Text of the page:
However, nostalgia can strike us when looking at old photos of Escolta. Its rows of opulent shops, which were actually traditional bahay-na-bato with sliding panels of capiz windows on the second floor and huge glass display windows at street level where all conceivable caprichos and overpriced imported luxuries were sold.

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The famous emporium La Estrella del Norte and La Puerta del Sol which marked the east and west entrances of the narrow thoroughfare, introduced the first bicycles, cameras, phonographs and the trendiest and most fashionable home furnishings to the biggest spenders of that time.

A good find in the Saturday market were the mugs with images of vintage cars and bicycles printed on them. This fittingly recalls when La Estrella del Norte brought in the first automobile in the country called a Richard, which was bought by a certain
Dr. Miciano –an affluent physician.

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La Puerta del Sol is said to have sold the finest European décor and household ware. In 1875, it introduced the term tulipan referring to gas lamps with tulip-shaped glass chimneys. In the 1920s and 1930s, Escolta shops selling all kinds of gas lamps made of glass were generically called tulipan. Just like in the Saturday market, everything for sale has been generically called pre-loved vintage items.

Other high end stores like H.E. Heacocks and Oceanic were known for the exquisite household items. While Fashionable clothes were displayed at Berg’s, quality leather and shoes were stocked at Hamilton Brown or Walkover Shoes.

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Escolta Saturday Market Calvo Museum

It was also in the twenties and the thirties when art nouveau and art deco design elements were incorporated in the architecture of Escolta’s landmark buildings like the Crystal Arcade, Capitol and Lyric Theaters, Calvo, Natividad, Burke, Regina, and Perez-Samanillo (First United Building). Some of these buildings are now gone and only be seen in old photos and in miniature models at the Calvo Museum.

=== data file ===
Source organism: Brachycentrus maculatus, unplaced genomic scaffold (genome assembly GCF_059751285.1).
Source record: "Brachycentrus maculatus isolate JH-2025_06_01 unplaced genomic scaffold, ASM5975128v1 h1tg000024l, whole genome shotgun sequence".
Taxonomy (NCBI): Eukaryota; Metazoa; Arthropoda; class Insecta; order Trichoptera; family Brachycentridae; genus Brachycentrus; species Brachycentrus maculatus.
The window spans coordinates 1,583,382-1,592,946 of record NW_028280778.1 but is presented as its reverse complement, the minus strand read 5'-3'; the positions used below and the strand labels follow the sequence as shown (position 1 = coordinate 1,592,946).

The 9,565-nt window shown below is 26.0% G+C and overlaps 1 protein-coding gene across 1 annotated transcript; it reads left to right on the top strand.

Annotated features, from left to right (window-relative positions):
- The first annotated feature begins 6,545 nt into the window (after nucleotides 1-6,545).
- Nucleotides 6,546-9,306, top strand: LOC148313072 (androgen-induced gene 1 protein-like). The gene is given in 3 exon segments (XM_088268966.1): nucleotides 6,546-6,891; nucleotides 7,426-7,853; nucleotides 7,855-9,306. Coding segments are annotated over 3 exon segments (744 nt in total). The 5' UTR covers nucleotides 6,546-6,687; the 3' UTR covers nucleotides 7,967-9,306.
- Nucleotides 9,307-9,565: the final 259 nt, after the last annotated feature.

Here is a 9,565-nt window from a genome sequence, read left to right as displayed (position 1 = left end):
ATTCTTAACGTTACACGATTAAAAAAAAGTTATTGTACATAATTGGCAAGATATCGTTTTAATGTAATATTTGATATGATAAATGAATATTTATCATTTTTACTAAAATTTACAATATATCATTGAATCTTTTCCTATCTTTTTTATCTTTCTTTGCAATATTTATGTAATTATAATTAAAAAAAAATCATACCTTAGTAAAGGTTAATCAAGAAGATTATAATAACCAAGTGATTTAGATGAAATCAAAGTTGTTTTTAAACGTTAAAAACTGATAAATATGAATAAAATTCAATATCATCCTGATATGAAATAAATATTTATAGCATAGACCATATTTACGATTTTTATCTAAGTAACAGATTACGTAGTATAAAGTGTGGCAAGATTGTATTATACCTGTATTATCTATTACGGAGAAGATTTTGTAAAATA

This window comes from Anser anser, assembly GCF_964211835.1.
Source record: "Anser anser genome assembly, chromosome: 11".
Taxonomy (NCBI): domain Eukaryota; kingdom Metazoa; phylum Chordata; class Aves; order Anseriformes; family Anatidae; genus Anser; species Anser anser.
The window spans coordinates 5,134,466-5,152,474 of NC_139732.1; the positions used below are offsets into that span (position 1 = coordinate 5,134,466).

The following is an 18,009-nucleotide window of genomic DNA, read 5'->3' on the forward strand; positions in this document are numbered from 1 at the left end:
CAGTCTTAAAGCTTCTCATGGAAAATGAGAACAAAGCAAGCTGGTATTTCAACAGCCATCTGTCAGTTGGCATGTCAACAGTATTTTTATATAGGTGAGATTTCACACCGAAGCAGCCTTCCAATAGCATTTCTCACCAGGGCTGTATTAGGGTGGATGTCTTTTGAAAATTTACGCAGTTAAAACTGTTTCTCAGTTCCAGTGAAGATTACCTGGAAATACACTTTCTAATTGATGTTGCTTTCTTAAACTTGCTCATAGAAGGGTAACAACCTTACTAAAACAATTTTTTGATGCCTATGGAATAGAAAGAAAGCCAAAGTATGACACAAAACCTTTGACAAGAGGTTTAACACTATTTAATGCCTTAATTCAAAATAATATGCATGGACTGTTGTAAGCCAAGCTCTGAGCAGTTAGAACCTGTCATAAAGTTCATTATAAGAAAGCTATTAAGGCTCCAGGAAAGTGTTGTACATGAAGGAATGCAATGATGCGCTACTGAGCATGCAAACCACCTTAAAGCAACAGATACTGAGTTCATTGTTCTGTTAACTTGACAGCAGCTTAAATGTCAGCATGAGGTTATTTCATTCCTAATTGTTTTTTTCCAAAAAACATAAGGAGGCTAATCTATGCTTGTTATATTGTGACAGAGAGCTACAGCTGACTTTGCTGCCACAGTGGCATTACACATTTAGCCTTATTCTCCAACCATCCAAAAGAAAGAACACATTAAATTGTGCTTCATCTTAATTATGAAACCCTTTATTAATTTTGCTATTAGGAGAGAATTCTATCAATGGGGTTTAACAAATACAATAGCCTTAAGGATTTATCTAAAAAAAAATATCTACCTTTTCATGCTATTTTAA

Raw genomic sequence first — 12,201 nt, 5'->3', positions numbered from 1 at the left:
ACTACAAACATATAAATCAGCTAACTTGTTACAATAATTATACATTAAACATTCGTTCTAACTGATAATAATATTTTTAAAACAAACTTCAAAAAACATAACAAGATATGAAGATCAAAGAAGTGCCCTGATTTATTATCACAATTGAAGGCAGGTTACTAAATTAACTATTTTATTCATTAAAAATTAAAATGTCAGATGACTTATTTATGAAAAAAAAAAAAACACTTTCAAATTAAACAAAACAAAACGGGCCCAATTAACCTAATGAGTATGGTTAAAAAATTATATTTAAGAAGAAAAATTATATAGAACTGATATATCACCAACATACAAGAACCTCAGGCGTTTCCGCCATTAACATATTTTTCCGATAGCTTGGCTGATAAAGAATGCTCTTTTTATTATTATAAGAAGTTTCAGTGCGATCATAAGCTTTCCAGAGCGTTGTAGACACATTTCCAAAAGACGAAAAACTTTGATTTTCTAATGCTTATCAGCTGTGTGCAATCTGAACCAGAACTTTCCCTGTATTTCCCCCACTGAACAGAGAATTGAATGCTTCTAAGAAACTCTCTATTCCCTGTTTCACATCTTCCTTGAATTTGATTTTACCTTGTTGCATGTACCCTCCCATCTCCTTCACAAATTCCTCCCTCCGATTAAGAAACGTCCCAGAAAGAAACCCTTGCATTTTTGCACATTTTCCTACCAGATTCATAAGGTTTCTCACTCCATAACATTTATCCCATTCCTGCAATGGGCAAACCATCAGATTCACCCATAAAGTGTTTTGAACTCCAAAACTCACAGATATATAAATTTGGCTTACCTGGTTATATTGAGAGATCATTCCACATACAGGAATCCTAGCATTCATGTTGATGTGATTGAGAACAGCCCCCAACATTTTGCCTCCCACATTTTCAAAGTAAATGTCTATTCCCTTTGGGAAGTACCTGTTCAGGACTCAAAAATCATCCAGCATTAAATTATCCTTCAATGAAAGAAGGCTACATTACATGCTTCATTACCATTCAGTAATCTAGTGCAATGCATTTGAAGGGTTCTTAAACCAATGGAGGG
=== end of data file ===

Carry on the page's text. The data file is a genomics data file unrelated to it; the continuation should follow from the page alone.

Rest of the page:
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Pre-war Escolta only reigns in the memory of those who were fascinated by its grandeur. With the old glamor gone, the Escolta we know today is just a narrow street in Manila with decrepit art deco and art nouveau structures just waiting to be revitalized for adaptive reuse as cafés, restaurants, wineries, art galleries, art schools, culinary schools, creative workshop venues, exhibition spaces for art fairs and trade shows, boutiques, vintage and antique shops, bookstores, music stores, graphic design studios, photography studios, band rehearsal studios, etc. etc.

The successful staging of the Escolta Saturday Market is an inspiration to those who have all of the above in mind. Our generation can now start looking forward to a time and period when an accessible and popular, still old world yet artsy Escolta is thriving and pulsating once again in good old downtown Manila just like during its ‘forgotten’ heyday.

La Loma Cemetery

One of the places I had always wanted to see in Manila was La Loma Cemetery. I’ve seen in old pictures the intricate wrought iron grill gate that led to the funerary chapel set in what they refer in the olden days as Cementerio de Binondo.

The Cementerio de Binondo was located approximately three kilometers away from the arrabal of Binondo, in the hilly area that was then part of the arrabal of Santa Cruz. Hence, Cementerio de Binondo was eventually called la loma or the hill, which makes up the cemetery complex of Cemeterio del Norte, the Manila Chinese Cemetery, and La Loma Cemetery. Of the three cemeteries, La Loma Cemetery was the first to be established.

The only way to the centuries-old funerary chapel was a good walk following the path that snakes through the cemetery compound. All the time I was diverting my son from imagining the Walking Dead by pointing out the different architectural styles found on the tombs and mausoleums.

The style and ornamentation in the memorials range from Gothic and Neo-classic to Art Deco. We found tombs and mausoleums that were recently built, but what make the cemetery-scape interesting are those that show years of exposure to the natural elements.

At every turn, we stop to see the details in the spired mausoleums and the tombs with stone sculptures of Grecian goddesses in anguish and angels looking up to the heavens. These monuments crowd the cemetery lending the feeling of walking around a statue garden.

The La Loma Cemetery was built at the time when landscaping of cemeteries became popular in England and France.  Before the garden cemeteries were established, the dead were buried inside churches. Evidence of this practice is seen today in grave markers on the floor and walls of old churches. The banning of the practice of interring the dead in churches following the sanitary standards of the time led to the creation of landscaped cemeteries that were set outside town or city limits.